Generals and Cutting-
It is always fascinating to visit
another neighbouring Estate.
Every year a select dozen of us
in Derbyshire descend on one of
our own to share ‘best practice’.
This year we were fortunate to
be invited to the Renishaw Estate
north of Chesterfield. Home to the
Sitwell family for over 200 years
our host Alexandra Hayward
showed us the tremendous range
of activity on the holding. From
the biomass boiler that heats the
Hall and the various businesses
in the Stableyard through to the
refurbished and enticing cafe that
served us all an excellent lunch.
And of course the showpiece
was the exemplary gardens that
looked splendid on a September
afternoon. There are further
plans afoot to further embellish
the Hall and grounds. The visit
gave Fiona and I food for thought!
A most worthwhile day.
My son Freddie made a brief
return to Derbyshire in the early
autumn, sandwiched between
working holidays in South Africa
and India. Freddie barely had
time to touch the ground before
embarking on his further travels.
However in that period we did
manage to have some time together
when, between business trips, I
took him to various Derbyshire
sites. One such visit was to
magnificent St Mary’s Church
in Wirksworth and another was
to the Crich Memorial Tower in
memory of the soldiers from the
Sherwood Foresters who died
in active service. Reaching the
Tower from the steep approach,
we stopped to look at the new
engravings of the fallen but then
noticed a plaque to one General
Horace Lockwood Smith-Dorrien.
What a name! ‘What a guy!’
was Freddie’s response. Why, I
asked? Well, this general was an
extraordinarily brave soldier who
Freddie had spoken of at his job as
a tourist guide in Africa when he
recounted the General’s exploits in
the Zulu war. There is not enough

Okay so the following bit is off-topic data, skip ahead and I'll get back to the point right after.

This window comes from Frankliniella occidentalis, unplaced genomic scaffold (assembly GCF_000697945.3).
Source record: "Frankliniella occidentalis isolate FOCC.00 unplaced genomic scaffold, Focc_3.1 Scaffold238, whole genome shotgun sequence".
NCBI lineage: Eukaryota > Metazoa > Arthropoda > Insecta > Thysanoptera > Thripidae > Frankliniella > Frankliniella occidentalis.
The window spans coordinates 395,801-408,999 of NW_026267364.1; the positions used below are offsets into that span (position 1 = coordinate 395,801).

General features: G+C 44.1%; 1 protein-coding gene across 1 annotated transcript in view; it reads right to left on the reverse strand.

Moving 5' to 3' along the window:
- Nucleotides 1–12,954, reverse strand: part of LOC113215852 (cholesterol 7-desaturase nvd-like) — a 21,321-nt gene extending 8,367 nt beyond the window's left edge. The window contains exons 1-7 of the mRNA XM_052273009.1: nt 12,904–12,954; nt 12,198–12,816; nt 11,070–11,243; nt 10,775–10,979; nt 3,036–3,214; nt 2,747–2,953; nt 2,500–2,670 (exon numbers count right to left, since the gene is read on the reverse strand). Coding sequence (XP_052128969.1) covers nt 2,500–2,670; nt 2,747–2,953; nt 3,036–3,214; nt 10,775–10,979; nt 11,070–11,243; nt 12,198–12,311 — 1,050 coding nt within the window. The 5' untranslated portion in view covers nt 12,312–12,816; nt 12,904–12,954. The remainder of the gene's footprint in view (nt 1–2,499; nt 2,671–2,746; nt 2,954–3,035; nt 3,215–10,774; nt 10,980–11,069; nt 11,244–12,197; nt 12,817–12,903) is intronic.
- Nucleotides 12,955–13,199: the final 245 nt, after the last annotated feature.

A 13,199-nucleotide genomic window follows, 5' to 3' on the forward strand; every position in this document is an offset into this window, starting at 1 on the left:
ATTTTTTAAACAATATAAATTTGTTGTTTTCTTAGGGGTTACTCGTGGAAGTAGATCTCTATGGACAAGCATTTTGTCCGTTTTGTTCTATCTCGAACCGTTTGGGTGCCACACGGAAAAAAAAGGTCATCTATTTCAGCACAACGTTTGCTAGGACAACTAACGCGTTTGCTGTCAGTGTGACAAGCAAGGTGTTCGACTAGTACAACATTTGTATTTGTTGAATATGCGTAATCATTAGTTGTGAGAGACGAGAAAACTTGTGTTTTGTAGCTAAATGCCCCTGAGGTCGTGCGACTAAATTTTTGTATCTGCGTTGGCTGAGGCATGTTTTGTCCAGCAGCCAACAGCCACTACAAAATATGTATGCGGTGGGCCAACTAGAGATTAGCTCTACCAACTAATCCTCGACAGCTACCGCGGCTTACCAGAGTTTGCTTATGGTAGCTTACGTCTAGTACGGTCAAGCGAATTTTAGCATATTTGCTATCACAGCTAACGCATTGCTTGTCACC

space here to recount his story but
do make the time to look him up.
Another visit with Freddie was
to our Church in the village, St
Mary’s, opposite the tearoom.
At time of year I ask the team to
tidy up the FitzHerbert part of the
graveyard and Freddie happened
to be about that day as Ben and Ken
reset falling stones and generally
smartened up the northern part
of the graveyard. With their help
we opened up the grids which lead
to the family vaults and Freddie
and I were once again reunited
with our ancestors. The last time I
had descended those steps was in
2006 on the death of our mother,
so there was a certain amount
of leaves and detritus to remove.
This photograph shows Freddie
greeting our family forebears.
It is not often that Fiona and
I are invited to a 50th wedding
anniversary but that was the case
when we attended Carole and
Ken Unwin’s party for family and
friends at Dovedale Garage in
Thorpe and the happy throng was
treated to the fanfare, tunes and
artistry of Christian Cartwright
playing the ‘Pipes of the Peaks’
Compton organ in the beautifully appointed car showroom hall.
Carole and Ken were married on
28th September, 1966 at St Mary’s
in Tissington and have lived in the
village all their lives. The party
was a huge success with donations
(instead of presents) towards the
village defibrillator fund. Many
congratulations Carole and Ken!
The arrival of a Tesla battery
in the dairy has caused much
consternation in the household.
The Tesla Company is at the
forefront of renewable energy
storage in battery form. The idea
is that the device stores the energy
from the solar panels situated on
the roof of the Hall. If that energy
is not fully utilised during the
day then on nightfall it powers
the battery that emits power
to the system during the night.
Only a few of my colleagues are
familiar with this new gadgetry
but they do appreciate that it
is vaguely incongruous that a
407-year-old listed building is
using cutting edge technology.